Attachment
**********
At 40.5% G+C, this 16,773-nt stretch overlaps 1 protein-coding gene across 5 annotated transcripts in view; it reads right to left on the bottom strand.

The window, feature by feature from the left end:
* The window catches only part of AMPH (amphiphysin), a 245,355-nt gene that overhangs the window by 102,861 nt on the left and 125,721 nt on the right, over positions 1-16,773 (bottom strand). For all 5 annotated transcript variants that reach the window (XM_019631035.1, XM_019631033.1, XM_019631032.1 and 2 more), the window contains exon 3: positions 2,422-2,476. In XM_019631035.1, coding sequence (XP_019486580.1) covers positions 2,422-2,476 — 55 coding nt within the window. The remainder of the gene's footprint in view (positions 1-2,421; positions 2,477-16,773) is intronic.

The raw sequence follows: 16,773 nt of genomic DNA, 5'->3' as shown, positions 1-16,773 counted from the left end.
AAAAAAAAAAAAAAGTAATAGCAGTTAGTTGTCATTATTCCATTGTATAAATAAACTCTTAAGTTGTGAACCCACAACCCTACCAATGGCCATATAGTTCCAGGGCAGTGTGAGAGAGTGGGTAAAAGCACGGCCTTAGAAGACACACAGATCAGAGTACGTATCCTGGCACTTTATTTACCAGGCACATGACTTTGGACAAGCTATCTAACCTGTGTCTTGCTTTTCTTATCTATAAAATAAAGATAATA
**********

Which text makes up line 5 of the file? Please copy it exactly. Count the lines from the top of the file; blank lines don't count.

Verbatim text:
AAAAAAAAAAAAAAGTAATAGCAGTTAGTTGTCATTATTCCATTGTATAAATAAACTCTTAAGTTGTGAACCCACAACCCTACCAATGGCCATATAGTTCCAGGGCAGTGTGAGAGAGTGGGTAAAAGCACGGCCTTAGAAGACACACAGATCAGAGTACGTATCCTGGCACTTTATTTACCAGGCACATGACTTTGGACAAGCTATCTAACCTGTGTCTTGCTTTTCTTATCTATAAAATAAAGATAATA